- LOS ANGELES (AP)
The wine was flowing and the atmosphere relaxed Friday at the American Film Institute Awards, which brought out some of Hollywood’s brightest stars of the moment, from Emily Blunt to Michael B. Jordan, for a celebratory luncheon in Los Angeles.
It’s an entertainment industry anomaly when no one walks out of an awards show a “loser.” But that’s the deal at the annual AFI Awards, where the winners — 10 films and 10 television shows — have already been announced, no speeches are required and everyone turns up to have fun.
In a look around the star-studded room, you could see “BlacKkKlansman” director Spike Lee bee-lining to give “Black Panther” director Ryan Coogler a big hug, Bradley Cooper greeting his “A Star Is Born” co-star Sam Elliott, “Roma” director Alfonso
Cuaron chatting with “Better Call Saul” star Bob Odenkirk, and Blunt running between the tables for “Mary Poppins Returns” and “A Quiet Place,” both of which were honorees. (She sat next to husband John Krasinski, who directed “A Quiet Place.”)
“The game is, there is no game,” AFI President Bob Gazzale said. “You have won. And more importantly, you are one.”
Films recognized were “Black Panther,” ‘’BlacKkKlansman,” Eighth Grade,” ‘’The Favourite,” ‘’First Reformed,” ‘’Green Book,” ‘’If Beale Street Could Talk,” ‘’Mary Poppins Returns,” ‘’A Quiet Place” and “A Star Is Born,” (“Roma,” which was not considered an American film, was given a special honor). And television programs recognized were “The Americans,” ‘’The Assassination of Gianni Versace,” ‘’Atlanta,” ‘’Barry,” ‘’Better Call Saul,” ‘’The Kominsky Method,” ‘’The Marvelous Mrs. Maisel,” ‘’Pose,” ‘’Succession” and “This Is Us.”
Gazzale called out some of the AFI graduates in attendance, like “Black Panther” cinematographer Rachel Morrison, “A Star Is Born” cinematographer Matthew Libatique, and “First Reformed” writer and director Paul Schrader, who was in the film school’s first class in 1969. Schrader got a standing ovation from the room.
“I see Spike Lee is wearing his NYU hat,” Gazzale said.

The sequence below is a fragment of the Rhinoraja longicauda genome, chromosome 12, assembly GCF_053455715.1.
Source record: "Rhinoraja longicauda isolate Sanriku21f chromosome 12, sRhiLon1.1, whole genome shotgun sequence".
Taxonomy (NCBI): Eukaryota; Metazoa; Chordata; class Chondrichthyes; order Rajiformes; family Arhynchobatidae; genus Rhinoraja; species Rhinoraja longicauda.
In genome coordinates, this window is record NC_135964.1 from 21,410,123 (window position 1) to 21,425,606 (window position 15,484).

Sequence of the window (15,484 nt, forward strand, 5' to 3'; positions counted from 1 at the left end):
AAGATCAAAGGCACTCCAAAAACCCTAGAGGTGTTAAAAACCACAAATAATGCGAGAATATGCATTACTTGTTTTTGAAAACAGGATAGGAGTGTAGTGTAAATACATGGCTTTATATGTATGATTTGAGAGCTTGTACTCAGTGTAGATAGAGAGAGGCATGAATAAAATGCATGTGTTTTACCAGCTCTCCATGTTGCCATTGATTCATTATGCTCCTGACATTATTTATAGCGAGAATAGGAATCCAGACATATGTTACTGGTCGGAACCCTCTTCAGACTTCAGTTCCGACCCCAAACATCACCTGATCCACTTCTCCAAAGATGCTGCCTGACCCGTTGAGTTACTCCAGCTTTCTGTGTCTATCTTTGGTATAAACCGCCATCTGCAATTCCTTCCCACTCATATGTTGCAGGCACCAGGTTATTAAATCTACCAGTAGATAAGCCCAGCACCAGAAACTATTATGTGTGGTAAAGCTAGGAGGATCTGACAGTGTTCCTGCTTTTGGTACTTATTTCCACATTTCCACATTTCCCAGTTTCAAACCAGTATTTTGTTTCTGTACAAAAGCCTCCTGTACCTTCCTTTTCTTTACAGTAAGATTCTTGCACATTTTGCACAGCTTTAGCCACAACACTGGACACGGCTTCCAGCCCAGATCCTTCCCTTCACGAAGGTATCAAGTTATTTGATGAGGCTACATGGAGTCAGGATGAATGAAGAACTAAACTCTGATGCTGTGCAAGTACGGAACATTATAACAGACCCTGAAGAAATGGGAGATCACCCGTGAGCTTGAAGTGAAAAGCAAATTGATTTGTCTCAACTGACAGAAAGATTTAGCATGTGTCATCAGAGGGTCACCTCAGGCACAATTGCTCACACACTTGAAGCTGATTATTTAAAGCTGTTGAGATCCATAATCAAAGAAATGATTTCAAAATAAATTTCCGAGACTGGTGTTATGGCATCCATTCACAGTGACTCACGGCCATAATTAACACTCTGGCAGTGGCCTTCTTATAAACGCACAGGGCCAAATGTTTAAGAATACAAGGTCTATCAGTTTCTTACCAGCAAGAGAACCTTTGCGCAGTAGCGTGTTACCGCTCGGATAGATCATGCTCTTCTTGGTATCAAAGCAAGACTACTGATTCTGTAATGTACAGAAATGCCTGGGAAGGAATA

Not missing a beat, Lee, who was indeed wearing a purple New York University baseball cap, stood up from his seat and shouted, “I applied to AFI! I didn’t get in!”
The afternoon, on the weekend of the Golden Globe Awards and numerous events and appearances, was as laid-back as a Hollywood event can be and conversations continued long after the program ended.
But perhaps special honoree Angela Lansbury summed it up best. The 93-year-old screen icon took the stage to a lengthy standing ovation to close out the program.
“As you leave here today and are invited to endure seemingly endless parades of programs that label you a winner or a loser, I’ve been there, I’ve done that,” Lansbury said. “Remember this room, remember this group, when we are all together as one.”
AFI MOVIES OF THE YEAR
BLACK PANTHER roars with a power that shatters and reshapes cultural mythology. Ryan Coogler’s super-heroic vision opens the world’s eyes to the wonders of Wakanda – creating a rich and revolutionary celebration of unprecedented empowerment. Chadwick Boseman stands every inch a king – leading a proud and powerful retinue that includes regal turns by Lupita Nyong’o, Angela Bassett, Danai Gurira, Letitia Wright and Michael B. Jordan, who shines as one of today’s brightest stars. Wakanda forever!